Monday, January 13, 2014
Part time revolutionaries and full time trade unionists
Continuing the theme of comment upon (apparently left-wing) motions which may come up for discussion at my branch Annual General Meeting, I was really pleased (as a former student of Industrial Relations) to be reminded of the "incorporation thesis" associated (long ago) with Richard Hyman.
A proposal has been made that the branch should seek to renegotiate trade union "facility" arrangements so that no one would be on full-time release to the trade union. This proposal comes not from readers of the Daily Mail, or supporters of the (Tory right-wing) Trade Union Reform Campaign but from admirable comrades who would position themselves well to the left as such doubtful newspapers as the "Socialist" (or "Socialist Worker").
There is something of a socialist tradition informing this position if you look back into arguments from the 1970s and 1980s. Richard Hyman, the most prominent - if heterodox - Marxist academic in the field of industrial relations in the 1980s, advanced an argument that the spread of full time release of trade union lay officials in manufacturing industry led to the "incorporation" of workplace union organisation by the employers.
I would recommend readers dig out John Kelly's "Trade Unions and Socialist Politics" to read the chapter which convincingly rebuts this misconceived argument. Although an argument can be made that those released full-time from their normal work are thereby distanced from their class interests and are at risk of becoming "bureaucratised" (as fledgling full-time officials) there is not a shred of empirical evidence to support the thesis that having lay officials on full-time release makes trades unions less militant.
Since Marxists (including all varieties of Trotskyist) have been studying industrial relations for more than a generation one would think that if there were evidence to support the view that full-time release of union activists is bad for union organisation someone would have published it by now.
As a Marxist I am impressed by the approach of a bewhiskered nineteenth century German bloke who spent a lot of time in the British Library and based his politics upon study of social reality.
No such study informs the lazy assumption that it would be a good thing to dispense with arrangements for the full-time release from their other duties of elected lay union officials whose duties take up all (or often more than) the time for which the employer pays them.
As with the proposal for term limits for branch officers about which I blogged earlier this suggestion is superficially radical. It appears to speak to a desire to spread and share responsibility (as if trade unions, and the participation of activists within them, were ends in themselves).
The formulaic approach of those who think that the main thing is to "share" "facility time" (which approach is eagerly shared in the national offices of our trade unions by those with an equal lack of practical experience) is of no help whatsoever in trying to use the legal rights we have to secure the time we need to do the work which has to be done.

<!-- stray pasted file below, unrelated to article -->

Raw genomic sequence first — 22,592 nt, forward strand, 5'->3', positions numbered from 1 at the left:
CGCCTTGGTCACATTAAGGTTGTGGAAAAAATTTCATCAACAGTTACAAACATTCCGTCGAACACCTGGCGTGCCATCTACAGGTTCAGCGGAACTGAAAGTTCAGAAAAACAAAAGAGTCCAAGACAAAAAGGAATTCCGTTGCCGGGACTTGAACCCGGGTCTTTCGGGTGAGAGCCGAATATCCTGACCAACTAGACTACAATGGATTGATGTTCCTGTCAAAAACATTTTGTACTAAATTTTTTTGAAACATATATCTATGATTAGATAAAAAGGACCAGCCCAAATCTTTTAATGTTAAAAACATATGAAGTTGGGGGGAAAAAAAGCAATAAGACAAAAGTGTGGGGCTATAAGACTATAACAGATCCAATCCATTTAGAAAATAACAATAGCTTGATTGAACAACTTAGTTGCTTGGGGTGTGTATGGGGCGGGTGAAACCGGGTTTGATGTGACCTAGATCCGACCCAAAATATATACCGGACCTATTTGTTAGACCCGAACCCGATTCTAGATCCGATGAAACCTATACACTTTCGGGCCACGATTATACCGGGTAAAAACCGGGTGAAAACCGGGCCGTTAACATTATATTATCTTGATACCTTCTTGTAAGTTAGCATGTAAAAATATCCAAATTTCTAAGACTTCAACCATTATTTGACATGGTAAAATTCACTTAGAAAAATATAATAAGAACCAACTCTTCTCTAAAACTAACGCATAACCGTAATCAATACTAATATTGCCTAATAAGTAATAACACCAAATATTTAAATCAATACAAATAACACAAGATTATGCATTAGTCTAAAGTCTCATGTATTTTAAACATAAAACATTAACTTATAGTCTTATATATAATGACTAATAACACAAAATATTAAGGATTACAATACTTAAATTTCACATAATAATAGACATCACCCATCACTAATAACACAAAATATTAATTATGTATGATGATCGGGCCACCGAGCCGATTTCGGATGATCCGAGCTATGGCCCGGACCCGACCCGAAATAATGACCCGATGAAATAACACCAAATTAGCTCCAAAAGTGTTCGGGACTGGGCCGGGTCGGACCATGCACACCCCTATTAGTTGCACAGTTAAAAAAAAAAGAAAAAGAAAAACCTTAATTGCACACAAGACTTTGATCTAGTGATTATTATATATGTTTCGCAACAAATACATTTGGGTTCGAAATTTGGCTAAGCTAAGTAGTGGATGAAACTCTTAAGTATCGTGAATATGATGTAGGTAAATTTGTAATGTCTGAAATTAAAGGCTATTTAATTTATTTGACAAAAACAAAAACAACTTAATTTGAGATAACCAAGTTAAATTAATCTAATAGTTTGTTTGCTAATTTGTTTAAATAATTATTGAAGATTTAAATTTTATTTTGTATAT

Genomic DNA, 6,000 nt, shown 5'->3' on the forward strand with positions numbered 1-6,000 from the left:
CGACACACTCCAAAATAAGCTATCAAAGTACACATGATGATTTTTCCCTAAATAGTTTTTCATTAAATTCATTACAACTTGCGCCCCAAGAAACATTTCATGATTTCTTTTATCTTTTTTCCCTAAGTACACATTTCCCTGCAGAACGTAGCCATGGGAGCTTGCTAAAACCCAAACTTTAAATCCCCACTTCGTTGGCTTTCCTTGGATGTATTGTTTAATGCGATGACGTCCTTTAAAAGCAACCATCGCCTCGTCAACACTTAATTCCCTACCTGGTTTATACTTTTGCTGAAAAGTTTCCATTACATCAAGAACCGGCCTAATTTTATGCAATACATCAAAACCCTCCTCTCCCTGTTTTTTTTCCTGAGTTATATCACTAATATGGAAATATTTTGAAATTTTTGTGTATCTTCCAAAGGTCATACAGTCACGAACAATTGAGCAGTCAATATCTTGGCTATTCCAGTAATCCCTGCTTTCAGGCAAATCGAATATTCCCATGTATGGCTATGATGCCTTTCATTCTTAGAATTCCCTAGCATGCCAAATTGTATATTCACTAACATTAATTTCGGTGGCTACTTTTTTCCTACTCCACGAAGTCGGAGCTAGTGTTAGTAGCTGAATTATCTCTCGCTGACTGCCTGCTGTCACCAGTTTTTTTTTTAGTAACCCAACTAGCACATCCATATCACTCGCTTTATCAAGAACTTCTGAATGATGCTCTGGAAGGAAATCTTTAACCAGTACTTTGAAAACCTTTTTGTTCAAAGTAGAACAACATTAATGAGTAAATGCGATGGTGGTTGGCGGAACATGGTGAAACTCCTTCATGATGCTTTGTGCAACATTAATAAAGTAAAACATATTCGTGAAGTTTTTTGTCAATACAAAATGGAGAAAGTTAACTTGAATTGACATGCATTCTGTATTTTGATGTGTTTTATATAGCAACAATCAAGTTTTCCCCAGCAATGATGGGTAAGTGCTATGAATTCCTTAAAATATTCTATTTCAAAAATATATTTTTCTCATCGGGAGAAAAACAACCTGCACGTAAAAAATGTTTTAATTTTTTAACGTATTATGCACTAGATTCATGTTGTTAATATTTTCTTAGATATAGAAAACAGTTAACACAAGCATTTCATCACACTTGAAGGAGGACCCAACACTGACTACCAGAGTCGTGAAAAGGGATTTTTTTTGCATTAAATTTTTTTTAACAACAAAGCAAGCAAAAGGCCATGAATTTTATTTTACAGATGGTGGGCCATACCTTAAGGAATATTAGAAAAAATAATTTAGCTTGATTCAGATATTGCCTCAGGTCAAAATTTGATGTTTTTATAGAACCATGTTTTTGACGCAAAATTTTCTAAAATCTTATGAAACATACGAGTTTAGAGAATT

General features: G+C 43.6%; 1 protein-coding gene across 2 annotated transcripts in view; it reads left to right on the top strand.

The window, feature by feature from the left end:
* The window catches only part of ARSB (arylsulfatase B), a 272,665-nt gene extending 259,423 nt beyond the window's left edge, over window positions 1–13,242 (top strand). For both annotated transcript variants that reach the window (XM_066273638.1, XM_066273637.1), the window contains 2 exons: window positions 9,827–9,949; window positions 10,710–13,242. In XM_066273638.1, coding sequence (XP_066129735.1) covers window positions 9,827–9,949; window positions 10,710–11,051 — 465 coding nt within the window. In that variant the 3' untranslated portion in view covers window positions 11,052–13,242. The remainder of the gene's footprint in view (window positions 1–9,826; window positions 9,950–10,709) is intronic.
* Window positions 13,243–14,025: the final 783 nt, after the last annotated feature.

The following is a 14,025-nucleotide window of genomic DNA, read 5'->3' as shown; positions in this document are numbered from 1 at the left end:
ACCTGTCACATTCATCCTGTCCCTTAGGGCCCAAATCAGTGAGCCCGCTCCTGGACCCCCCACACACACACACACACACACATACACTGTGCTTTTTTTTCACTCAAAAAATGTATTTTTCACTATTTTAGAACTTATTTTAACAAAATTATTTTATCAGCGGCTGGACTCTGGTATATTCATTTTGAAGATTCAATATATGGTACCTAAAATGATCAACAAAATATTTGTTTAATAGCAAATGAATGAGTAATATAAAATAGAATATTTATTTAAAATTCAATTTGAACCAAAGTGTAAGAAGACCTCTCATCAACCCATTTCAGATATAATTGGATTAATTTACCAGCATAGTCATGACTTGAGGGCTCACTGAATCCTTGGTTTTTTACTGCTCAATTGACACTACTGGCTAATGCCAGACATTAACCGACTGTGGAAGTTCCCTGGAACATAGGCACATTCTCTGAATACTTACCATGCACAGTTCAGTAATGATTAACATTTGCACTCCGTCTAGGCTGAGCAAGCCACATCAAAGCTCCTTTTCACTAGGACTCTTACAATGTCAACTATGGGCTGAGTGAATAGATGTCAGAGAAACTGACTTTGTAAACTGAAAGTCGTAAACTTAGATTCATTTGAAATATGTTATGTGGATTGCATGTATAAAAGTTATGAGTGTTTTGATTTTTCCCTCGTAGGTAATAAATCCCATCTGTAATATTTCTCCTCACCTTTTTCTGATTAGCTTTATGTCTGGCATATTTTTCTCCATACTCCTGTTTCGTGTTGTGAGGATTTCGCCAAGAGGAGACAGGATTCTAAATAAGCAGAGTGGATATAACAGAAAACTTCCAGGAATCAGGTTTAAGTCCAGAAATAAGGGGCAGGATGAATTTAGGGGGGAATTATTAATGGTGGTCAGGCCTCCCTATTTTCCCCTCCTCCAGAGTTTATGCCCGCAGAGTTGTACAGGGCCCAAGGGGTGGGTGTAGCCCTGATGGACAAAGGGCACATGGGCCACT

It might well be better, in any particular set of circumstances, to have two activists sharing an amount of time off work to carry out defined trade union duties (or to have three, or four or five!) However, whether this is in fact a better way to represent workers' interests is a practical question to be decided on the basis of an analysis of those particular concrete circumstances.
To adopt - as a principle - the idea that no one should be on full-time release echoes the approach of the anarchists who sought trade unions which would employ no staff. This was a position which was principled, consistent and coherent. Its relevance to our movement today can be seen by the number of workers who have chosen to belong to organisations which apply such principles.
Not a lot.
The real problem of ensuring the accountability of elected lay leaders to the workers they represent can only be resolved politically, by democratic challenge, not administratively be dictating in advance formulas composed on the back of a beer mat.
Once more, addressing my friends and comrades who are Lambeth Activists I suggest that the practical way to deal with the distribution of trade union time off is to stand candidates for election to union positions who wish to adopt your preferred approach.
If there aren't two (or more) people willing to share some duties (so that no one needs to be released full-time) than a "principled" approach to refusing full-time release is an untimely gift to the employers, simultaneously hobbling the rank and file in their interaction with the trade union bureaucracy.
And if there are two (or more) such people, and if rank and file trade unionists are persuaded by them that they, sharing work out, will be better than a solo incumbent, then they will win election without the need for administrative manoeuvres to prevent full-time release.
The answers to political problems is political, not administrative and the way to win workers to a different leadership is to show leadership.
The amount of time off work required by any union representative is a practical, tactical question, not one of principle. To advance an argument (of principle) against full-time release at a time when the Government and its outriders are encouraging attacks upon trade union time off could justly be described as foolish.